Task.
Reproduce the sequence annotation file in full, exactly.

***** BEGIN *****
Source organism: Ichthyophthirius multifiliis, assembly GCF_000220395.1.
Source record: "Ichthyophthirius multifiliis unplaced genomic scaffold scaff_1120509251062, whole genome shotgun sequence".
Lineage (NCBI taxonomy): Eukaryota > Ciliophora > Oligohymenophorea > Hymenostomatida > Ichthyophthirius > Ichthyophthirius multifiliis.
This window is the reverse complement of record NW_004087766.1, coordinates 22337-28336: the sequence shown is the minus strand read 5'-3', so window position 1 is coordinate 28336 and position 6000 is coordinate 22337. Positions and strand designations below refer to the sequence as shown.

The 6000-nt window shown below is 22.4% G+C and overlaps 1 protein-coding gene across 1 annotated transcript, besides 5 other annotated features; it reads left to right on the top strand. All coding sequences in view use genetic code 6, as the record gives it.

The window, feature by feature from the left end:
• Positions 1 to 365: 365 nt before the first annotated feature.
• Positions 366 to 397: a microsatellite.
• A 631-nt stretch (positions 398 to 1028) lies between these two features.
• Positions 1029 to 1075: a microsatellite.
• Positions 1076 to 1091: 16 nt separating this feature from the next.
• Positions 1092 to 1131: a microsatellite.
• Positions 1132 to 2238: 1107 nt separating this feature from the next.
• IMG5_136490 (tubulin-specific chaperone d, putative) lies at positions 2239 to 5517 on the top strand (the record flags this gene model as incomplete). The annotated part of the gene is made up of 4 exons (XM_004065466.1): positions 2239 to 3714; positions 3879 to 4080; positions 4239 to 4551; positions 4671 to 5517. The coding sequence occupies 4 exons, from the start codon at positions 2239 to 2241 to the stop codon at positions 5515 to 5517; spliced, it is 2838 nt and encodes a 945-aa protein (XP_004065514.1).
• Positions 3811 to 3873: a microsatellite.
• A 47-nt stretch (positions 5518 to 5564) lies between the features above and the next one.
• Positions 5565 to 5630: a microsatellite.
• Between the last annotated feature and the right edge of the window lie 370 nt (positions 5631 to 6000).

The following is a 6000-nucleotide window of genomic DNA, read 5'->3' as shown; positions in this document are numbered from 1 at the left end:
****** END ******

Source organism: Ichthyophthirius multifiliis, assembly GCF_000220395.1.
Source record: "Ichthyophthirius multifiliis unplaced genomic scaffold scaff_1120509251062, whole genome shotgun sequence".
Lineage (NCBI taxonomy): Eukaryota > Ciliophora > Oligohymenophorea > Hymenostomatida > Ichthyophthirius > Ichthyophthirius multifiliis.
This window is the reverse complement of record NW_004087766.1, coordinates 22337-28336: the sequence shown is the minus strand read 5'-3', so window position 1 is coordinate 28336 and position 6000 is coordinate 22337. Positions and strand designations below refer to the sequence as shown.

The 6000-nt window shown below is 22.4% G+C and overlaps 1 protein-coding gene across 1 annotated transcript, besides 5 other annotated features; it reads left to right on the top strand. All coding sequences in view use genetic code 6, as the record gives it.

The window, feature by feature from the left end:
• Positions 1 to 365: 365 nt before the first annotated feature.
• Positions 366 to 397: a microsatellite.
• A 631-nt stretch (positions 398 to 1028) lies between these two features.
• Positions 1029 to 1075: a microsatellite.
• Positions 1076 to 1091: 16 nt separating this feature from the next.
• Positions 1092 to 1131: a microsatellite.
• Positions 1132 to 2238: 1107 nt separating this feature from the next.
• IMG5_136490 (tubulin-specific chaperone d, putative) lies at positions 2239 to 5517 on the top strand (the record flags this gene model as incomplete). The annotated part of the gene is made up of 4 exons (XM_004065466.1): positions 2239 to 3714; positions 3879 to 4080; positions 4239 to 4551; positions 4671 to 5517. The coding sequence occupies 4 exons, from the start codon at positions 2239 to 2241 to the stop codon at positions 5515 to 5517; spliced, it is 2838 nt and encodes a 945-aa protein (XP_004065514.1).
• Positions 3811 to 3873: a microsatellite.
• A 47-nt stretch (positions 5518 to 5564) lies between the features above and the next one.
• Positions 5565 to 5630: a microsatellite.
• Between the last annotated feature and the right edge of the window lie 370 nt (positions 5631 to 6000).

The following is a 6000-nucleotide window of genomic DNA, read 5'->3' as shown; positions in this document are numbered from 1 at the left end: